Whew! Day 1 back from vacation was a busy one! Our eggs started hatching over the weekend - despite my assurances to their caregiver that they wouldn't hatch on her watch heehee! For some reason the little buggers decided that day 19 was to be their birthday, although all the literature says chicken eggs need to incubate for 21 days! So, this morning we had 12 little chicks ready to greet everyone as they walked in the room.
Aren't they too precious?! As you can see we have several different breeds - and no, I have no idea what kind of eggs/chickens we have. Some came from a lovely man out in Braie, OK who raises chickens and ducks to please his 3 year old granddaughter. He saw my ad for eggs on craigslist and drove a whole bunch of eggs into town for me! We met up at a local restaurant's parking lot and then he invited my husband and I to join him and his wife for dinner, after which he picked up the bill! Talk about generous! The other ones came from another lady who was contacted by my old college professor who saw my ad, asked around for eggs for me and sent a lady with a dozen eggs over to my school! I am just floored by the support we received for this project.
As the day progressed I had to assist two more chicks from their eggs - they had completely cracked their shells but they dried too quickly and sort of got "glued" to the shell. Luckily with a little warm water and a damp cloth I was able to get them out and hopefully they will be strong enough to leave the incubator tomorrow. We did have one little chick hatch on his own today - while we were in the computer lab of course! Figures that he'd wait until we left the room! We have 4 more eggs that have yet to hatch, plus later this week our ducks should hatch as well! We have had lots of visitors because of our chicks - during recess today I walked into the room to find both the reading and math coaches on their hands and knees in front of the brooder, cooing to our chicks. Wish I had a picture of that! The math coach cracked me up - she referred to our stripey chicks as "the ones wearing chipmunk outfits". We will probably names those ones Alvin, Simon and Theodore now!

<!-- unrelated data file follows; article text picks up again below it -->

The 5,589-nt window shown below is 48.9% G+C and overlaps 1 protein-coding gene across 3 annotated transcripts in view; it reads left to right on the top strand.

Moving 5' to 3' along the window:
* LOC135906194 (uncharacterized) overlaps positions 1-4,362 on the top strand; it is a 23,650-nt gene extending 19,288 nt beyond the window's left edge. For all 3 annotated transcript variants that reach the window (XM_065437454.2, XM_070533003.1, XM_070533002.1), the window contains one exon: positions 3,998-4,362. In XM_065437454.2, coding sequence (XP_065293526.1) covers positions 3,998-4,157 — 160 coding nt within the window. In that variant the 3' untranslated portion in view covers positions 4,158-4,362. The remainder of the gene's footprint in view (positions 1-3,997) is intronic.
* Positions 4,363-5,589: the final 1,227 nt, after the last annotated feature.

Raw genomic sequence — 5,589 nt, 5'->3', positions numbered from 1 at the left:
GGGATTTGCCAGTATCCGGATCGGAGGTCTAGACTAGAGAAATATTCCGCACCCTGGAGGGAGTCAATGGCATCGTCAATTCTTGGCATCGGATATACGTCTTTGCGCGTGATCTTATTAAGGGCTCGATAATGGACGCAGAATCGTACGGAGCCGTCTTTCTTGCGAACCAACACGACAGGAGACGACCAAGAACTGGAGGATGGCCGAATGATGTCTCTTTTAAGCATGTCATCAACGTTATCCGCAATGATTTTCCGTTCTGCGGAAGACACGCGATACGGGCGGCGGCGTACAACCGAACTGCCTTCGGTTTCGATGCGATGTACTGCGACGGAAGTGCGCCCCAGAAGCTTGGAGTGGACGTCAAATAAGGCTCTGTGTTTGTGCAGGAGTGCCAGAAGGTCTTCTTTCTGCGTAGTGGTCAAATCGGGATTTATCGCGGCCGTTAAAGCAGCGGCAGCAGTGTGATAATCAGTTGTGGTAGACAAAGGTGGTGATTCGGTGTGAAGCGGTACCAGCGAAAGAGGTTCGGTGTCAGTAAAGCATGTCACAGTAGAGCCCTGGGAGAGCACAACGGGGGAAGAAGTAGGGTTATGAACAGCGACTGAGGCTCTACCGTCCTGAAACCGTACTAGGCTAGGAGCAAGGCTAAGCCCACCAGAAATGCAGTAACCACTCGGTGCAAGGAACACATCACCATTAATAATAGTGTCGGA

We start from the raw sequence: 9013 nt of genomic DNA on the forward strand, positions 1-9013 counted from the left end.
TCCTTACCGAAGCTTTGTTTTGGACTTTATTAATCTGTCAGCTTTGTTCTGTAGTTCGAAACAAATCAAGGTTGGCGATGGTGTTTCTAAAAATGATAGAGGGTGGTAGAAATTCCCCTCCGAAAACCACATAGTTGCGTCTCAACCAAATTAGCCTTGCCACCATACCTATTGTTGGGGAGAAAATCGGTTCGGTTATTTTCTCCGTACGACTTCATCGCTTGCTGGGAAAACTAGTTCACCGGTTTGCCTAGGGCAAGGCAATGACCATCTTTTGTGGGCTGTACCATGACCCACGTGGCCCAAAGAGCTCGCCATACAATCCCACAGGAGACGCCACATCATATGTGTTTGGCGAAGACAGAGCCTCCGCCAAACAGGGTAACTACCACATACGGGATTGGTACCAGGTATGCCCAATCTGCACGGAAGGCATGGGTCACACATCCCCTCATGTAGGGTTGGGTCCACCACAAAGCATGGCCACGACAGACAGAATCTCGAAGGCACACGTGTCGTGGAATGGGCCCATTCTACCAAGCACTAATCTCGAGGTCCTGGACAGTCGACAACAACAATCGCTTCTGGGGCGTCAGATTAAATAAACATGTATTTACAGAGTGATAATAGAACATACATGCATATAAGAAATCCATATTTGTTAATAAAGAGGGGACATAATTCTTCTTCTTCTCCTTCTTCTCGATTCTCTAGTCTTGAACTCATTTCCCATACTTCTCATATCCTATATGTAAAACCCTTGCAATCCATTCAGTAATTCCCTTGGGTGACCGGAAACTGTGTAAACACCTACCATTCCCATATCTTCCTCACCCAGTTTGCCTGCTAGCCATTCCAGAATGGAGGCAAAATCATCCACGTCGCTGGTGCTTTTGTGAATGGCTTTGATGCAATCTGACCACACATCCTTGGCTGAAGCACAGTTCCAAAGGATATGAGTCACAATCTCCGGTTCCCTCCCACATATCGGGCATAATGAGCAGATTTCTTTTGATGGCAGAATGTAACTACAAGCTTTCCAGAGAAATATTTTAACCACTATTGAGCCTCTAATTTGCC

One of my students also brought in two bottles of grass with "caterpillars" in them. They don't look like any caterpillars I've ever seen before, so I'm going to use that term very loosely lol. We'll see if they go through a metamorphosis. Another student caught a lizard and brought it in as well:
My classroom is like a small zoo isn't it? Unfortunately my sub last week threw out the sugar water for our butterflies because some soap got into it (how in the world that happened I have no idea!) and then didn't bother to tell anyone or let the students ask for more sugar from the cafeteria. Thus, 3 of our butterflies were DOA this morning :( In order to make up for this, several of my girls caught butterflies at recess and brought them inside. Unfortunately, their capture and transport techniques need some work and I'm pretty sure all of those poor creatures will be DOA tomorrow too. Thus our new policy of "Look but do not catch!".
In other news, you know you are a teacher when:
Your son breaks his arm while on vacation and one of the first things you think of is: "I wonder if they'll let me get a copy of his x-rays to show my class?"
Yep, my youngest fell off some monkey bars while we were in California, necessitating a 4 hour trip to the ER. He broke his radius and ulna but has been remarkably tough about it. They put him in a temporary splint until we got home and he will be going to get a cast put on tomorrow morning. Poor little guy had some major misconceptions about how doctors fix broken arms - for the record they do not need to cut off your arm, cut open your stomach or give you shots. The x-ray machine also does not shoot lasers, no matter what your big brother says.
Here's one random picture from my trip, I could not resist stopping for this photo op: